He’s known to be a very loose-aggressive player, but after check/calling two streets, a lot of his river leads are going to be flushes. We can add a decent percentage of random pairs that he may turn into a bluff or other missed draws that made it to the river, but it’s reasonable to assume that around 70% of the time, he’s going to have a flush.
Now, the next thing we need to decide is how many of those flushes Keating will call with. He’s a much looser player than anyone else at the table, so it’s reasonable that he would talk himself into a call with around half his flushes in this situation. Given that we think he’ll call around 50% of his value range, we can estimate that he will call with 35% of his leading range.
By using the bluff EV equation, we can work out the EV of this bluff by Handz.
EV = (0.65 * $536,000) – (0.35 * $310,000)
EV = $348,400 – $108,500 = $239,900
So, as you can see, the EV of this play from Handz is over a quarter of a million dollars, he just got unlucky that he ran into the second nuts.
However, what would this EV calculation look like if we think Keating calls all his flushes?
EV = (0.3 * $536,000) – (0.7 * $310,000)
EV = $160,800 – $217,000 = -$56,200
See how quickly things can change if you adjust your opponent’s calling ranges? This is why paying attention to how your opponent plays is extremely important, even if you’re using poker math, as it allows you to better understand and predict how they will react in certain situations, which allows you to make more accurate calculations.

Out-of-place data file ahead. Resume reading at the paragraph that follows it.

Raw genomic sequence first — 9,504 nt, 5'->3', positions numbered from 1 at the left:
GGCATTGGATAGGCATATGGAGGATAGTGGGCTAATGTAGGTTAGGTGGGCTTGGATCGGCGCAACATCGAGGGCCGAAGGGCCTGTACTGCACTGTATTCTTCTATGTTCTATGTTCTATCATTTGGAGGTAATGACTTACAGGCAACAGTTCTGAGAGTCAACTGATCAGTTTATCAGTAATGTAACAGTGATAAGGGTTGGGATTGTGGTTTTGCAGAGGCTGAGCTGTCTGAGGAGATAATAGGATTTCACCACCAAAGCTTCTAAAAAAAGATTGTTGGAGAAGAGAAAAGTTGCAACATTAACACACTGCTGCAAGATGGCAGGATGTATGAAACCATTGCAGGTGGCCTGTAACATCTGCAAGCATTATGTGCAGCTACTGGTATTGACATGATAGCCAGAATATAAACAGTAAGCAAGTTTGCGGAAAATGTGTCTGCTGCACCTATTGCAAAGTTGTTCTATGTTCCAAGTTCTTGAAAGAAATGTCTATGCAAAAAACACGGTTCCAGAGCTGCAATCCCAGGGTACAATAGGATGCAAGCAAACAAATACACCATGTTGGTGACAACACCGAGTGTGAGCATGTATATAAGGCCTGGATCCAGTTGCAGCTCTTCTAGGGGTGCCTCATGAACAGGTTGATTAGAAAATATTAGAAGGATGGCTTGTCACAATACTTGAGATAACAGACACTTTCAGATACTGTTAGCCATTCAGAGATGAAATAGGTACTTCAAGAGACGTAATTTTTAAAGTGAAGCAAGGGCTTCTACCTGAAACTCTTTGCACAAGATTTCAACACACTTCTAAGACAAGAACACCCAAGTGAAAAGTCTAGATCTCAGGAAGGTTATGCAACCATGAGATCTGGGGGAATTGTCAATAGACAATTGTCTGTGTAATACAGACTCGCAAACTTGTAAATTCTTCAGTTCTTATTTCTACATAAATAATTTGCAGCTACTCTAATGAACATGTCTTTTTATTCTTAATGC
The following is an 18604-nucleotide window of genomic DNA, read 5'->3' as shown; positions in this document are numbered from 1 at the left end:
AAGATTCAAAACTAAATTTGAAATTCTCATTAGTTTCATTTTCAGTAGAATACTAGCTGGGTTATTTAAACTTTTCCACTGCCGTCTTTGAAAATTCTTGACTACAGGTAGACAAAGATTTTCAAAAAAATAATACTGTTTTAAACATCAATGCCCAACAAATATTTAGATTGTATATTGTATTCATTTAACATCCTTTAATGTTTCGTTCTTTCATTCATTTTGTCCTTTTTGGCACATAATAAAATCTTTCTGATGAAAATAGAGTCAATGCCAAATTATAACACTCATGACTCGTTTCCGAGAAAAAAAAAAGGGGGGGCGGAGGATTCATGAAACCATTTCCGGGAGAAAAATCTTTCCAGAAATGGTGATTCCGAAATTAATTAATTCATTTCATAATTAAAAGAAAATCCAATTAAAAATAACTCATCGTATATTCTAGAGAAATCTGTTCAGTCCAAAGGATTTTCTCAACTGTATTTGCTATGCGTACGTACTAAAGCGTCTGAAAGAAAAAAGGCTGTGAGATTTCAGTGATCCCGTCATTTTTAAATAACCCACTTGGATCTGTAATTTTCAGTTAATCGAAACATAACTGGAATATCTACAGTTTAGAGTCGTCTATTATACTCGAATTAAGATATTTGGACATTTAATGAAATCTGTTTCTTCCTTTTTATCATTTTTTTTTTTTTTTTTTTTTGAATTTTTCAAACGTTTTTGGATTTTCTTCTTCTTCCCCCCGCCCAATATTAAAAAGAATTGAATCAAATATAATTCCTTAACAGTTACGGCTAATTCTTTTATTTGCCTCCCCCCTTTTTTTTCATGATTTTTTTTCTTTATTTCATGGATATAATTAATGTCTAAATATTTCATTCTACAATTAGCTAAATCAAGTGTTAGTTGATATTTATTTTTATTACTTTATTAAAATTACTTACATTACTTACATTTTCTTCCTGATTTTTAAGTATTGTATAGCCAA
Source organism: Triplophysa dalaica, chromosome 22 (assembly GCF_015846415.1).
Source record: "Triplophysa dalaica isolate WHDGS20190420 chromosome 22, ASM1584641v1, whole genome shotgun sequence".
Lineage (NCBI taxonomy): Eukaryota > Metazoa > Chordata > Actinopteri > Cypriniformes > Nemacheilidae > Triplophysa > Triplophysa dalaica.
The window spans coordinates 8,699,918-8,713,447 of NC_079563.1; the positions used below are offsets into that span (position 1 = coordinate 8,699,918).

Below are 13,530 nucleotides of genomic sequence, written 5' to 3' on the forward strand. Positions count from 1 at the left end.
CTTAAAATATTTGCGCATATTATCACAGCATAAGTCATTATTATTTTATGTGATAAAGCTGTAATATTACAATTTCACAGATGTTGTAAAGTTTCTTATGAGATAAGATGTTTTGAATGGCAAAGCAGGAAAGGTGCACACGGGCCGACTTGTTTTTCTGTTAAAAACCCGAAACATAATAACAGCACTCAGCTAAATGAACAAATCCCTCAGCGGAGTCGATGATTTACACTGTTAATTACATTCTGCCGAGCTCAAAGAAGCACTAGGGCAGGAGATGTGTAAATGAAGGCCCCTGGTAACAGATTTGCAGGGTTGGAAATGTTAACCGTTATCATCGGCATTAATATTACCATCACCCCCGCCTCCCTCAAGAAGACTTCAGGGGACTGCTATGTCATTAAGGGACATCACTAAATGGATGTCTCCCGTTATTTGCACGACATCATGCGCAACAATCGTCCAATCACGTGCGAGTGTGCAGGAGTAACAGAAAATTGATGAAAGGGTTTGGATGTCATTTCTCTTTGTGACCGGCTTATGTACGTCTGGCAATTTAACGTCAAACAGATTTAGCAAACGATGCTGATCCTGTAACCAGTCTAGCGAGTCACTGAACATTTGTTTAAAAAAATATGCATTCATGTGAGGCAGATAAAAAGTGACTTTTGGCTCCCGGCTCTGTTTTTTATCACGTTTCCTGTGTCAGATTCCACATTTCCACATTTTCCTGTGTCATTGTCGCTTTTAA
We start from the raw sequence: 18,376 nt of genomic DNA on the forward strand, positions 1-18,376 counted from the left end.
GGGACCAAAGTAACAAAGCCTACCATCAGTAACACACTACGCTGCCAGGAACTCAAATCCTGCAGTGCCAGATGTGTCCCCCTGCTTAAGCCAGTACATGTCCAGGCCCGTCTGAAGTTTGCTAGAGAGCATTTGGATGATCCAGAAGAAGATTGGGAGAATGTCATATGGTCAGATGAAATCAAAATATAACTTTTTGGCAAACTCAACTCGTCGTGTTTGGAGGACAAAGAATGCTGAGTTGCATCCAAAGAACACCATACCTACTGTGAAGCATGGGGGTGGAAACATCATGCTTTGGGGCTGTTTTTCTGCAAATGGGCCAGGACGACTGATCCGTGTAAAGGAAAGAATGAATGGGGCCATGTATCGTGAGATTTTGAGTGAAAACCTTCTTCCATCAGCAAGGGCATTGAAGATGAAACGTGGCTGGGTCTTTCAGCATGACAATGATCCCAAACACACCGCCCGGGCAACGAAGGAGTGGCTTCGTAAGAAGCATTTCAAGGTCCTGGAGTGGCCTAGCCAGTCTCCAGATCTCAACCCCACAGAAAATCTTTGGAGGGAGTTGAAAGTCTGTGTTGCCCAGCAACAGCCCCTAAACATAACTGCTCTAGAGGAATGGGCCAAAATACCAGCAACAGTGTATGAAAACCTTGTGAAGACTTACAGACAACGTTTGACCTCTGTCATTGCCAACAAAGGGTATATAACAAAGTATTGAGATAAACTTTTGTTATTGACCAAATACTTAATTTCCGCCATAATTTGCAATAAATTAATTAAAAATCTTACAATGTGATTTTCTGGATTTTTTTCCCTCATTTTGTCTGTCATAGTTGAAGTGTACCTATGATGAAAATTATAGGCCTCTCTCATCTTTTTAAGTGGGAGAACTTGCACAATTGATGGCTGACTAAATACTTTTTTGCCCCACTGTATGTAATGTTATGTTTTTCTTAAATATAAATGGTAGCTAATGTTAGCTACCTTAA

Although it might seem intimidating at first glance, the mathematics of poker isn’t something that should scare you. The calculations are easy to do once you understand what they’re doing, and with a bit of practice, you’ll soon be able to perform these calculations in your head. Once you’ve mastered the math of poker, you’ll find that you are able to make more precise decisions and thoroughly understand the profitability of each play. You no longer have to guess whether or not you’re making the right decision – with poker math, you’ll know for certain.
The most important thing to remember is that the math isn’t as complicated as it may seem – there are no quadratic equations or linear algebra to learn, it’s all basic math that can be easily learned with practice.
Aside from this article, there are a number of poker math workbooks that offer examples of the math we’ve shown here that you can work on at home.
While not all of the math we’ve covered can be used in every game, some aspects of poker math are applicable across multiple variants of poker. Things like pot odds and expected value don’t change, no matter what game you’re playing.
The easier answer is to practice! Mental math can be hard for some players to perform quickly, especially if they’re learning it for the first time. The only way to be able to quickly use poker math in-game is by practicing it until it becomes second nature.